Drum Roll Please

By Brian HewittNovember 17, 2003, 5:00 pm
Are you ready for the first annual 'Oscar Browns?' Not to be confused with the Oscars, the Oscar Browns, as long as I am filling this space, will be a yearly compendium of golf awards. 'Oscar Brown,' for the uninitiated, is golf parlance for 'out of bounds' or 'OB' which are the initials for Oscar Brown.
 
Without further ado: The 2003 Oscar Browns:
 
PLAYER OF THE YEAR, MEN: Vijay Singh. Tiger had his chances, most notably at the recent Tour Championship where he scored indifferently. This, by the way, will not sit well with Woods and will make 2004 fascinating because of the pressure Woods will put on himself to return to the level he reached in 2000.
 
PLAYER OF THE YEAR, WOMEN: Annika Sorenstam. If Sports Illustrated does not name her its Sportsperson of the Year, the magazine's editors should be ashamed of themselves.
 
PLAYER OF THE YEAR (non gender specific): Sorenstam. This is not to say she is a better player than, say, Woods. Of course she isn't. What it says is she had a better year achieving what she set out to achieve (on golf's big stages) than any other golfer in the world.
 
PUTT OF THE YEAR: No, not the bloodless winner by Hilary Lunke in the playoff for the U.S. Women's Open. The putt of the year was the 25-footer by Angela Stanford, seconds earlier, that forced Lunke to make her putt. Mike Weir's 7-footer on the 72nd hole at The Masters to force a playoff with Len Mattiace was a close second.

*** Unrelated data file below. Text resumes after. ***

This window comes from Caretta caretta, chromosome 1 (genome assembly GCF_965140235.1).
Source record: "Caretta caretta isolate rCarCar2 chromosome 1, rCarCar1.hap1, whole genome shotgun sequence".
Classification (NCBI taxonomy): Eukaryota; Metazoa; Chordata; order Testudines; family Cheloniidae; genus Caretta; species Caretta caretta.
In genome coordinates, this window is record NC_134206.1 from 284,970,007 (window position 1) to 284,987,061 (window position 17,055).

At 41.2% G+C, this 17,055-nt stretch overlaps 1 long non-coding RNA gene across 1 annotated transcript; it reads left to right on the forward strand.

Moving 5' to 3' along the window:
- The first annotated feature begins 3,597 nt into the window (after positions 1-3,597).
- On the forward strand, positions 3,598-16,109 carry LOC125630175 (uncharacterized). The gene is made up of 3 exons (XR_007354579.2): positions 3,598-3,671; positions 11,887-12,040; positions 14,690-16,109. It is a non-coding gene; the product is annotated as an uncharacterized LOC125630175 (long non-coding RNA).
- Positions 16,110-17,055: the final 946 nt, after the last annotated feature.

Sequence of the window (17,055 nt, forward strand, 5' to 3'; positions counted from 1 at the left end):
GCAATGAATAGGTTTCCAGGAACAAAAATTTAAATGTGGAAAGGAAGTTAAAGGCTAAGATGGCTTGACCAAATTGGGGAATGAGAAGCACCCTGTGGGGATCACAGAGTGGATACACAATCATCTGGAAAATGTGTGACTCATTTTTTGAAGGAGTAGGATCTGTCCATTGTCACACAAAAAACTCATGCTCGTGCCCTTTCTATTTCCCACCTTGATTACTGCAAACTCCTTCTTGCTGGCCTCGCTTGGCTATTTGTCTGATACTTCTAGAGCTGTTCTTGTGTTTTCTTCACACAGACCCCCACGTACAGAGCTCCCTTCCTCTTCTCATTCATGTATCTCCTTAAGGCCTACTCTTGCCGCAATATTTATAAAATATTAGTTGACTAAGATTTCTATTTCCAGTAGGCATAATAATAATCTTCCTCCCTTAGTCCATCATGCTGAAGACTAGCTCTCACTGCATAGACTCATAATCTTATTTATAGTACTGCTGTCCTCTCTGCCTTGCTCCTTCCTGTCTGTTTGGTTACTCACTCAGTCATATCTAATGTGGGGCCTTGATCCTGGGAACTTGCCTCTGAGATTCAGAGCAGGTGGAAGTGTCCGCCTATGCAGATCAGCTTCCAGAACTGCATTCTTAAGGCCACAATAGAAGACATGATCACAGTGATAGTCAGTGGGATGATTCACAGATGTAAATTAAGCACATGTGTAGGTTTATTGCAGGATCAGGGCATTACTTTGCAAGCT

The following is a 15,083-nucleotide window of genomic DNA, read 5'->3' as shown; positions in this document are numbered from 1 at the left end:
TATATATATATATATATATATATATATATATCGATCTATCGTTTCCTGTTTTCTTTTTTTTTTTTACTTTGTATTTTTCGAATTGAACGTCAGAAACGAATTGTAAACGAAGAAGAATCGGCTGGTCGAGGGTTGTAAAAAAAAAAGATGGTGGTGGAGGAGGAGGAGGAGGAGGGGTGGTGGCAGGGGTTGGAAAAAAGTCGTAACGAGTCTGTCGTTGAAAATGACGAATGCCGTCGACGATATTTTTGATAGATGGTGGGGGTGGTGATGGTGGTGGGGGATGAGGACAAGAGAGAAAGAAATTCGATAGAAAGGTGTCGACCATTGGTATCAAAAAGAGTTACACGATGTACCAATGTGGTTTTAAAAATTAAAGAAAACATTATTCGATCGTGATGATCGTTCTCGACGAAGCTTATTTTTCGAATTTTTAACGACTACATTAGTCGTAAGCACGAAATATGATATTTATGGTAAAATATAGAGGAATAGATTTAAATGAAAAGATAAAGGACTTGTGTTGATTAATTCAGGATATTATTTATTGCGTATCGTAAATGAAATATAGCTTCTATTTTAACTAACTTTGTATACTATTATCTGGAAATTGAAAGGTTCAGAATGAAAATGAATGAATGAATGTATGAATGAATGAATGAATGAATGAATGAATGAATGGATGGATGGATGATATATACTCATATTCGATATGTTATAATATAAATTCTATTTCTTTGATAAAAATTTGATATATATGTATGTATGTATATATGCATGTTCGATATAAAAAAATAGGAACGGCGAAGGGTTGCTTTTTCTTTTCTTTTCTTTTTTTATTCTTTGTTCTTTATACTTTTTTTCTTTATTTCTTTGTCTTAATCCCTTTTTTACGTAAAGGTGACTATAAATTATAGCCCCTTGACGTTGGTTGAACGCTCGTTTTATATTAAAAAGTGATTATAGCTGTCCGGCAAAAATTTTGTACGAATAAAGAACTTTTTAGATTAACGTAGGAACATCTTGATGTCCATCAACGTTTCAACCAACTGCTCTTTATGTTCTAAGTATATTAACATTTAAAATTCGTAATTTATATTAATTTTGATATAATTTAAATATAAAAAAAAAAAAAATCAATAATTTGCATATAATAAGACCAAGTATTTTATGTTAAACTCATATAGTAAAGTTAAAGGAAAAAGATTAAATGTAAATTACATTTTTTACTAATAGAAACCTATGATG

DRIVE OF THE YEAR: Easy. Annika's tee ball on the 10th hole (her first) on Thursday of the Bank of America Colonial. The whole sports world was watching her play against the men. She split the fairway.
 
IRON OF THE YEAR: Shaun Micheel's 7-iron to two inches on the 72nd hole of the PGA Championship at Oak Hill. So far, this tournament-winning swing also doubles as shot of the century.
 
PLAYER OF THE YEAR, JUNIOR: Lest we forget, Michelle Wie is still only 14 years old.
 
BEST STORY OF THE YEAR: Tie between women (Sorenstam, Wie, Whaley, Pak et. al.) playing in men's events and the magical mystery tour of Tom Watson and his brave caddie Bruce Edwards as Edwards fights the good fight against Lou Gehrig's disease.
 
WORST STORY OF THE YEAR: And, to be sure, there are two sides to it. Marco Dawson's delayed reporting of rules violations that cost Esteban Toledo and Brandel Chamblee dearly. Dawson's fellow pros are still shaking their heads in disbelief. Dawson maintains that a violation is a violation and reporting it late is better than not reporting it at all.